(For more information on the U.S. Invasion of Panama, watch the Academy Award winning The Panama Deception.)

Since the invasion of Panama in 1989, the Torrijos-Carter Treaty was honored (by President Clinton), and the U.S. bases in Panama were closed in 1999. However, since then, construction of five new U.S. bases has begun. There have been more than 700 contracts signed for projects in Panama by the U.S. Department of Defense since 2000.

So, let's try and get this straight:
When Carter was President and Bush was out of power; Panama could have the Canal. When Reagan was President and Bush was Vice President; Panama's leader, Torrijos, who had signed Carter's Treaty, was likely assassinated by the CIA. When Bush Sr. was President; America literally invaded Panama essentially to get the Panama Canal back. When Clinton was President and Bush was out of power; Panama could have the Canal. When Bush Jr. was President; American military returned for the Canal. But now that Obama is President; U.S. militarily presence in Panama is OK, as long as we're there to fight the “drug” war. (Sound confusing? Imagine living in Panama.)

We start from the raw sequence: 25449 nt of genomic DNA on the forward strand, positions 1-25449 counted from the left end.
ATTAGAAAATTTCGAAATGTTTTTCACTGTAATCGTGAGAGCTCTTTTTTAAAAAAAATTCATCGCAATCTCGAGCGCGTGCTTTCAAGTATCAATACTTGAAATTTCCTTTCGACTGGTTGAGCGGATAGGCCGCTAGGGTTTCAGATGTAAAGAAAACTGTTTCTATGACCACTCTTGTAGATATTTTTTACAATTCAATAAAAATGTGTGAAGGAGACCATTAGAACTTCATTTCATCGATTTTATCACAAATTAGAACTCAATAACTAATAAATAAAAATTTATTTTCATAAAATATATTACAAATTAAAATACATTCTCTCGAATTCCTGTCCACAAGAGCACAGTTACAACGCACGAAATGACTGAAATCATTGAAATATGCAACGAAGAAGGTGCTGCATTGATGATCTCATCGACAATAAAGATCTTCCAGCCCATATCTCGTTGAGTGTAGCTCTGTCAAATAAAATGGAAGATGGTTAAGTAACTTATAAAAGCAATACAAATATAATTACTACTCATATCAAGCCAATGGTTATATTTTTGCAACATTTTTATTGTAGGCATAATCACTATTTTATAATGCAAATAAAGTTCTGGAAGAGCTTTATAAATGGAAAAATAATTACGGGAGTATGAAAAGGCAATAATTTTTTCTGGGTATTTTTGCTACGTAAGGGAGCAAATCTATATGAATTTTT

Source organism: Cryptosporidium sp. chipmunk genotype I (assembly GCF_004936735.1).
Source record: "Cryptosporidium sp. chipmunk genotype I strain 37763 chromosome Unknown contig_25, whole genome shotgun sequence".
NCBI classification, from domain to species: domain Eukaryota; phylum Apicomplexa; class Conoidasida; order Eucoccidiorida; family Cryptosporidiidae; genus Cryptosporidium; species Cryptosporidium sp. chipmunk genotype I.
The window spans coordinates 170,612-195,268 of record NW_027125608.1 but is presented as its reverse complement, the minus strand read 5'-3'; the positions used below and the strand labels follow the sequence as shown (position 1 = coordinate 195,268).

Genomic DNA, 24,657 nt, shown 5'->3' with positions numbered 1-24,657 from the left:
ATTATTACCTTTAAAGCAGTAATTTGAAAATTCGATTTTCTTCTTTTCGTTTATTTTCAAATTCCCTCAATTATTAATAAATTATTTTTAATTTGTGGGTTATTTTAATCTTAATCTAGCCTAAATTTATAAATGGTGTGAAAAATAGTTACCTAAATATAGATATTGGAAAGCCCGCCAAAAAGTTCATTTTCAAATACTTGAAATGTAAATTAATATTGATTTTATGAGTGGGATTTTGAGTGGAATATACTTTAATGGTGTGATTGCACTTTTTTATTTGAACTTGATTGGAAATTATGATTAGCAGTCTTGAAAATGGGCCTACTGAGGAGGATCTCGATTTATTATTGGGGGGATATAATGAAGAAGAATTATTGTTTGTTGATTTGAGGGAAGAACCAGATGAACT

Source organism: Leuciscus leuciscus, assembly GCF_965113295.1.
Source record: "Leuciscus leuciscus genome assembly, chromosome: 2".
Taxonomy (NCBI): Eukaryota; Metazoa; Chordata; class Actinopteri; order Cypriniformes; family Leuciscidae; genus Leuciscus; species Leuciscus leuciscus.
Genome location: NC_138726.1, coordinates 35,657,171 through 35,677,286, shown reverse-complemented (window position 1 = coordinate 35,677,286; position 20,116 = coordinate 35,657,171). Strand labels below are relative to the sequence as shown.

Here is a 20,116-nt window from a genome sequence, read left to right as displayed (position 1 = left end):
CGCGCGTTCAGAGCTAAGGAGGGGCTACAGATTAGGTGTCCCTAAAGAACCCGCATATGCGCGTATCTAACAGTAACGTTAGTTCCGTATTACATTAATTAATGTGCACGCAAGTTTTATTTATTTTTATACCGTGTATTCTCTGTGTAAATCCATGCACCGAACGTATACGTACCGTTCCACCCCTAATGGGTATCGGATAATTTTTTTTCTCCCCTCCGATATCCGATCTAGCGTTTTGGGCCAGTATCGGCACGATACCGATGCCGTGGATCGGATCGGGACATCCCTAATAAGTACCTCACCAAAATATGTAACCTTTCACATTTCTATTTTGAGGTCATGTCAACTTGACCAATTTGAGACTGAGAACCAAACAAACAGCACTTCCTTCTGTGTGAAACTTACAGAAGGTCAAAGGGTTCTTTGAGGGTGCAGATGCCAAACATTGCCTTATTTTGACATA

My point of this example is simple; Bush and other Republicans have been the driving force behind some of the worst, most aggressive acts of the CIA and our American military. I can't help but think thousands of Panamanians died over a petty difference of opinion back here in the U.S. over what to do with the Panama Canal... (But this example also points out one more thing; there is no permanent dominant power here in the U.S. – or at least there didn't used to be.)

A significant part of the reason George H.W. Bush lost the 1992 Presidential election to Bill Clinton was that too many Americans just didn't trust George H.W. Bush. Of course, there was that “read my lips, no new taxes” thing. And then there was that pardon of 6 Iran/Contra plotters.

Moreover, many of us had our doubts about the Gulf War. Was it really necessary?

Though the mass media tended to ignore it, the Gulf War had the feel of being set up – contrived – coordinated – even choreographed.

Just a few months before Operation Desert Storm, the Soviet Union had collapsed. The Cold War was over. Americans wanted their peace dividend. And the military/industrial complex was worried. All those taxpayer dollars just might stop flowing.